The award will fund an initial six month collaboration with the University of Surrey’s Advanced Technology Institute, a centre renowned for its expertise in photonics. ZiNIR’s technology aims to enable the rapid and accurate in situ analysis of liquids and solids, such as explosives or illicit drugs hidden in powders or liquids.
Based on patented miniaturised near infrared spectroscopy, the sensor will be particularly adept at the rapid identification of toxic chemicals mixed in with everyday substances. The ‘point, click and read’ instrument will be used with powders and liquids including through suspect glass and plastic bottles.
ZiNIR Director Dr. Ian Goodyer said, “We are very grateful to SEEDA and Finance South East for the opportunity to access the expertise of the University of Surrey. This funding will help our instrument deliver laboratory levels of sensitivity in a hand held package that can be taken into the field. Increased sensitivity will improve the accuracy of the detection and identification of chemicals – critical when public safety is at risk.”
Project leader at the University of Surrey, Dr. Stephen Sweeney added, “This is a perfect example of how regional funding can be used to bring together an emerging high-tech company, like ZiNIR with an experienced university research centre, such as the ATI. This is of enormous benefit to both parties, the region and the UK more generally.”
Stuart Miller | alfa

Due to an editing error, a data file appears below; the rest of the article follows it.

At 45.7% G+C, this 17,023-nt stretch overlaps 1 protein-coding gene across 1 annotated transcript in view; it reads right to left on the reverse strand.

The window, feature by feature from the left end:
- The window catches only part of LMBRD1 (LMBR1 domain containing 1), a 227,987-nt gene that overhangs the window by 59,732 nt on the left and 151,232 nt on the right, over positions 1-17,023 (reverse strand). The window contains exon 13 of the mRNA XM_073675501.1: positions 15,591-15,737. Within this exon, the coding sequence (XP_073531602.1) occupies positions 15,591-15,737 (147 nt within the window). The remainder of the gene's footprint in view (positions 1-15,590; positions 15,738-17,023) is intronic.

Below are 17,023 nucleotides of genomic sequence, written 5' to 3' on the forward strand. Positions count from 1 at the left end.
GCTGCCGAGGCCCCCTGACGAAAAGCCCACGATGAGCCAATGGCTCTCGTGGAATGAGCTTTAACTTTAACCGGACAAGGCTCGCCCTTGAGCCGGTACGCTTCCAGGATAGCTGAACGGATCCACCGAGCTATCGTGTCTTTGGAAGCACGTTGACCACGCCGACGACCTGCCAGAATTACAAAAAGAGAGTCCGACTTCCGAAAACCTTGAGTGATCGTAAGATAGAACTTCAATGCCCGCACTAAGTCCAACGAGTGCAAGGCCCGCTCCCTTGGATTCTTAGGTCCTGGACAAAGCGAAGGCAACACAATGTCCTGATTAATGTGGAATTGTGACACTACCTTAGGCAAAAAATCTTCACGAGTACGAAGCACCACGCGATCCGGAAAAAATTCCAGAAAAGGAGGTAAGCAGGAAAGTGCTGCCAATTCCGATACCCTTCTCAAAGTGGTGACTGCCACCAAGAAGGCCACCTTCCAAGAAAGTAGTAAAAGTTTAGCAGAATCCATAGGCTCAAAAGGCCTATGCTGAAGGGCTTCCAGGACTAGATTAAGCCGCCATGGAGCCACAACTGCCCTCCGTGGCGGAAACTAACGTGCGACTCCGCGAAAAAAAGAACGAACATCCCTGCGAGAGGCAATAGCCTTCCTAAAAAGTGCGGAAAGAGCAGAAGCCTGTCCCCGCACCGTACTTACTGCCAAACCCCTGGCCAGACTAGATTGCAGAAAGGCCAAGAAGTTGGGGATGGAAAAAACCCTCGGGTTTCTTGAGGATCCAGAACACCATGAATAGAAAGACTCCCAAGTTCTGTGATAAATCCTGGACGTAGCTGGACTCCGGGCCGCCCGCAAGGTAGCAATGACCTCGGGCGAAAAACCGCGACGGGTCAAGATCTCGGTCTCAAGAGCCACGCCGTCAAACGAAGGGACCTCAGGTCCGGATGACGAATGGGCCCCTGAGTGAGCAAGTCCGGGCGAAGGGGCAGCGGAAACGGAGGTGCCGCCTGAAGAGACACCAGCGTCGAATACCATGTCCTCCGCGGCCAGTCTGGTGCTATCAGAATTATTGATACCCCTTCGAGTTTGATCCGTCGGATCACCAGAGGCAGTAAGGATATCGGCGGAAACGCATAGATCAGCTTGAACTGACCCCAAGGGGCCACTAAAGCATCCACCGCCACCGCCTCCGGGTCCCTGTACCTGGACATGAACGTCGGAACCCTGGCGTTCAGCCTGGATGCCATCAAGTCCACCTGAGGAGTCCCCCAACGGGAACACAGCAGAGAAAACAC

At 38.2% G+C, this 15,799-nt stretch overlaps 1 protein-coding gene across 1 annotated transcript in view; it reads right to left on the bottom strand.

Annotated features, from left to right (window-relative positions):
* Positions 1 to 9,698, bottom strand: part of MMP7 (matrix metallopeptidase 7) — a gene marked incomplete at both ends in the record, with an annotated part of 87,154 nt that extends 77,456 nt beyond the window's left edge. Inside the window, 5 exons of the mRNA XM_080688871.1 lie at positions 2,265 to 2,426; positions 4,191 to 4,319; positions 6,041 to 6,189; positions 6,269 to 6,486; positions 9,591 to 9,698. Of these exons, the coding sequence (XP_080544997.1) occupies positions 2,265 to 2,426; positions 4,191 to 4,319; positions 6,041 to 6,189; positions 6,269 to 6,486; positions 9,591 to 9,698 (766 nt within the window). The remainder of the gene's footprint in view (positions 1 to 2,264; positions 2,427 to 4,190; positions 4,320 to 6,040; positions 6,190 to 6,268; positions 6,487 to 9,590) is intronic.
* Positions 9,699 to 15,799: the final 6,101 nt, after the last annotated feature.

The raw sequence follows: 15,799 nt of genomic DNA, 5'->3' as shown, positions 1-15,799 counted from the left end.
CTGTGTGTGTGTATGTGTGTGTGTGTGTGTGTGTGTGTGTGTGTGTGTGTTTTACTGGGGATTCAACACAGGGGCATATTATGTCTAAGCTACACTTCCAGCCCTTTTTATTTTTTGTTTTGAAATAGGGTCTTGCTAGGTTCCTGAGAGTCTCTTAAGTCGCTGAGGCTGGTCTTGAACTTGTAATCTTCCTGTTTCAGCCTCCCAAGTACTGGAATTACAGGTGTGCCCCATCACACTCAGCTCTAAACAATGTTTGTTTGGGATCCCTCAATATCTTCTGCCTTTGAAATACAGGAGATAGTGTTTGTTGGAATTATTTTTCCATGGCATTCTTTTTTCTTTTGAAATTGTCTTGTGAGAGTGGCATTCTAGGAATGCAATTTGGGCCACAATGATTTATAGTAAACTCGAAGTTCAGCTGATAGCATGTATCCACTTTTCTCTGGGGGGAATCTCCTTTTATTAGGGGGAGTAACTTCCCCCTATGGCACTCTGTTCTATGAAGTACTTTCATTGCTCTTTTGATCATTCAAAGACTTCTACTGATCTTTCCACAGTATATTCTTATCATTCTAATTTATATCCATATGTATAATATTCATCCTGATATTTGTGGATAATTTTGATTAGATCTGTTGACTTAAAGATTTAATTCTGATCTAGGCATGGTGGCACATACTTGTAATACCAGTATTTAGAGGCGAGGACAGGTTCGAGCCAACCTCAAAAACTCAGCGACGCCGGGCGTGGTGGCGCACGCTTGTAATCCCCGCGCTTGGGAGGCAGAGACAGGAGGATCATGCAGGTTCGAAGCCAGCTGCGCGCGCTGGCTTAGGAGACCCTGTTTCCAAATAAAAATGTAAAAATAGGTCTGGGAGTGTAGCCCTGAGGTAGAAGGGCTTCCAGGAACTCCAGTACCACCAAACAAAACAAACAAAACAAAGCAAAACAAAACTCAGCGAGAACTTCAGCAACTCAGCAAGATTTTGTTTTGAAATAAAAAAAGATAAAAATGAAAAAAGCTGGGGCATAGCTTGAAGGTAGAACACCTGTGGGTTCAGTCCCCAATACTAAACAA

Further Improvement of Qubit Lifetime for Quantum Computers
09.12.2016 | Forschungszentrum Jülich
Electron highway inside crystal
09.12.2016 | Julius-Maximilians-Universität Würzburg
Physicists of the University of Würzburg have made an astonishing discovery in a specific type of topological insulators. The effect is due to the structure of the materials used. The researchers have now published their work in the journal Science.
Topological insulators are currently the hot topic in physics according to the newspaper Neue Zürcher Zeitung. Only a few weeks ago, their importance was...
In recent years, lasers with ultrashort pulses (USP) down to the femtosecond range have become established on an industrial scale. They could advance some applications with the much-lauded “cold ablation” – if that meant they would then achieve more throughput. A new generation of process engineering that will address this issue in particular will be discussed at the “4th UKP Workshop – Ultrafast Laser Technology” in April 2017.
Even back in the 1990s, scientists were comparing materials processing with nanosecond, picosecond and femtosesecond pulses. The result was surprising:...
Have you ever wondered how you see the world? Vision is about photons of light, which are packets of energy, interacting with the atoms or molecules in what...
A multi-institutional research collaboration has created a novel approach for fabricating three-dimensional micro-optics through the shape-defined formation of porous silicon (PSi), with broad impacts in integrated optoelectronics, imaging, and photovoltaics.
Working with colleagues at Stanford and The Dow Chemical Company, researchers at the University of Illinois at Urbana-Champaign fabricated 3-D birefringent...
In experiments with magnetic atoms conducted at extremely low temperatures, scientists have demonstrated a unique phase of matter: The atoms form a new type of quantum liquid or quantum droplet state. These so called quantum droplets may preserve their form in absence of external confinement because of quantum effects. The joint team of experimental physicists from Innsbruck and theoretical physicists from Hannover report on their findings in the journal Physical Review X.
“Our Quantum droplets are in the gas phase but they still drop like a rock,” explains experimental physicist Francesca Ferlaino when talking about the...
16.11.2016 | Event News
01.11.2016 | Event News
14.10.2016 | Event News
09.12.2016 | Life Sciences
09.12.2016 | Ecology, The Environment and Conservation
09.12.2016 | Health and Medicine